Construction equipment operators usually learn their skills on the job, but formal apprenticeship programs provide more comprehensive training. Employers of construction equipment operators generally prefer to hire high school graduates, although some employers may train non-graduates to operate some types of equipment. High school courses in automobile mechanics are helpful because workers may perform maintenance on their machines. Also useful are courses in science and mechanical drawing. On the job, workers may start by operating light equipment under the guidance of an experienced operator. Later, they may operate heavier equipment, such as bulldozers and cranes. Technologically advanced construction equipment with computerized controls and improved hydraulics and electronics requires more skill to operate. Operators of such equipment may need more training and some understanding of electronics. It is generally accepted that formal training provides more comprehensive skills. Some construction equipment operators train in formal operating engineer apprenticeship programs administered by union-management committees of the International Union of Operating Engineers and the Associated General Contractors of America. Because apprentices learn to operate a wider variety of machines than do other beginners, they usually have better job opportunities. Apprenticeship programs consist of at least 3 years, or 6,000 hours, of paid on the-job training together with and 144 hours of related classroom instruction each year.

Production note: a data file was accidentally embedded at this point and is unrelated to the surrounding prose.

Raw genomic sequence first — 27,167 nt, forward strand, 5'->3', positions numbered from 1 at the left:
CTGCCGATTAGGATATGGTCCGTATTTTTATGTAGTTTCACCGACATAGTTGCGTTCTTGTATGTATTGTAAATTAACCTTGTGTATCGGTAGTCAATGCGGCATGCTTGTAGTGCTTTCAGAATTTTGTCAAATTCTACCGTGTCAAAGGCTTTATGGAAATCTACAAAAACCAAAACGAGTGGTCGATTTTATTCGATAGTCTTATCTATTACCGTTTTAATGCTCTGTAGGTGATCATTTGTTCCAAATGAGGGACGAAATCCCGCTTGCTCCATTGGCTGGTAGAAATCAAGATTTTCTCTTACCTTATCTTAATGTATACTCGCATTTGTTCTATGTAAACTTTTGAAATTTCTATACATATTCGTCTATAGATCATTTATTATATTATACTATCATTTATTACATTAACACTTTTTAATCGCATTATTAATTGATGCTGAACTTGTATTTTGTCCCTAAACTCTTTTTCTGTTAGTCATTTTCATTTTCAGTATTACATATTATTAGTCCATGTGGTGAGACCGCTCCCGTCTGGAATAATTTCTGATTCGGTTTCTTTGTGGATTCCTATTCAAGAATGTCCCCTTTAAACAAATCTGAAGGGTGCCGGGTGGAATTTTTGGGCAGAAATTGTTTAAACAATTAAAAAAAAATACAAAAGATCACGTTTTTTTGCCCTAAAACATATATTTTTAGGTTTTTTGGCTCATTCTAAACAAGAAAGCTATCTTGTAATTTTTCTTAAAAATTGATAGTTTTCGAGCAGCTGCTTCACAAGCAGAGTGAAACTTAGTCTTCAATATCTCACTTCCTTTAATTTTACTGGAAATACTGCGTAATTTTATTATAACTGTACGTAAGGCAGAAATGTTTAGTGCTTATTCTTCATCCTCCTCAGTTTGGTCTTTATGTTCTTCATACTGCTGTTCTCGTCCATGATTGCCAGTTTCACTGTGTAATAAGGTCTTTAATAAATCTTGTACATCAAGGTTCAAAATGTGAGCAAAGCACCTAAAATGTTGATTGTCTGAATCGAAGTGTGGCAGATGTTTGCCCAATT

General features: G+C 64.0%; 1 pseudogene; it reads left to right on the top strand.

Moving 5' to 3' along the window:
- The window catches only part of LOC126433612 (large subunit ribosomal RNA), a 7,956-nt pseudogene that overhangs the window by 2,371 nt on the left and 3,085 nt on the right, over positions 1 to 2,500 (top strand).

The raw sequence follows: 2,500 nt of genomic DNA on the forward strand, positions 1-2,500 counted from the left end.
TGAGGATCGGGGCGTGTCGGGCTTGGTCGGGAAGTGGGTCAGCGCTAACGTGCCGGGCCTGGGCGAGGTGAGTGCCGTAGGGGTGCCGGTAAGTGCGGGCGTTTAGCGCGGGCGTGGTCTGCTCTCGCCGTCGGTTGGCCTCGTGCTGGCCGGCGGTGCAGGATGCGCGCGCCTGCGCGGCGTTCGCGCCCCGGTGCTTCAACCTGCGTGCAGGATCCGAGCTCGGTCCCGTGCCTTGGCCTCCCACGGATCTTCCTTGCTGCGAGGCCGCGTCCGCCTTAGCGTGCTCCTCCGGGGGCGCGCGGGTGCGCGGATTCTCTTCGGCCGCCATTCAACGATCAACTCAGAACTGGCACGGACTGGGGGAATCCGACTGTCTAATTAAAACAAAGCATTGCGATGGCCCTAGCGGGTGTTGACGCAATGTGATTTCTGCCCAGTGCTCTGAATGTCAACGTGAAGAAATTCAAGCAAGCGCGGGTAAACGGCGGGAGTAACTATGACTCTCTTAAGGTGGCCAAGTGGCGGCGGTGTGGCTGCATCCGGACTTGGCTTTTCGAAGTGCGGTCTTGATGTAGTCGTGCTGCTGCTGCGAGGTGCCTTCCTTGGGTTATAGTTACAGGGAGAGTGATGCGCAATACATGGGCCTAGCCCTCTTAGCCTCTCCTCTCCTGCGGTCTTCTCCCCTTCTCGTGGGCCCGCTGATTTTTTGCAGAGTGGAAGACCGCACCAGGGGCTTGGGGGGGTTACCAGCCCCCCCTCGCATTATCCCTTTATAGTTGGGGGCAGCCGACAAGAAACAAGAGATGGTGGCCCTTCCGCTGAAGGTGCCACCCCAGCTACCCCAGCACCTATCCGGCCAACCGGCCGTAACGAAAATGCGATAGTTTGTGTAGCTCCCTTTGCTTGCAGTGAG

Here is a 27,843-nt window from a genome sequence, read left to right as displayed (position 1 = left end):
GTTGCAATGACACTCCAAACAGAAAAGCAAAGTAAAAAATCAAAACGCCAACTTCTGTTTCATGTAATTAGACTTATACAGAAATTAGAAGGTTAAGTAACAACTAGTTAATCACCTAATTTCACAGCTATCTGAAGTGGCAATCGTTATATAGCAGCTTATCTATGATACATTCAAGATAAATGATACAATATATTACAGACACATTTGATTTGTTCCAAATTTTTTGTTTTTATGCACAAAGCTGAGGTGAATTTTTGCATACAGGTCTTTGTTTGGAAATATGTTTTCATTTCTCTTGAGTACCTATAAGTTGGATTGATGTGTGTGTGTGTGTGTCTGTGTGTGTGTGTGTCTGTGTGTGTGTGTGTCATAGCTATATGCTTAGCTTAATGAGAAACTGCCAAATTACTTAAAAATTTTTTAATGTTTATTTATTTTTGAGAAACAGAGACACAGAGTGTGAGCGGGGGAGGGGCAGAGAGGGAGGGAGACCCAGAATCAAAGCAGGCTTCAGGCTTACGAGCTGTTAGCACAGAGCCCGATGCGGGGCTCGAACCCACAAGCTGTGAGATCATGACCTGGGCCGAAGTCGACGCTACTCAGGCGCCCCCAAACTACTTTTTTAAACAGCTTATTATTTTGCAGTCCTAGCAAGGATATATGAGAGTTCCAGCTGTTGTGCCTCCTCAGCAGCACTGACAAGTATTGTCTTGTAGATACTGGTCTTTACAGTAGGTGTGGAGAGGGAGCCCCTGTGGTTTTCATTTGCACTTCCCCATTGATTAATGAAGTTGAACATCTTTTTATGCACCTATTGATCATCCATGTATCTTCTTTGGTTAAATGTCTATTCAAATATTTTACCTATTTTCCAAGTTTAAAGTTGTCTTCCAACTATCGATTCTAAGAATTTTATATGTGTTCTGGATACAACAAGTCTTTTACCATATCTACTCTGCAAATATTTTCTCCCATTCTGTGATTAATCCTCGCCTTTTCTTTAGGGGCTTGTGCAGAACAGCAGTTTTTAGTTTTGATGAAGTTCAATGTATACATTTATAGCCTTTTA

Job Outlook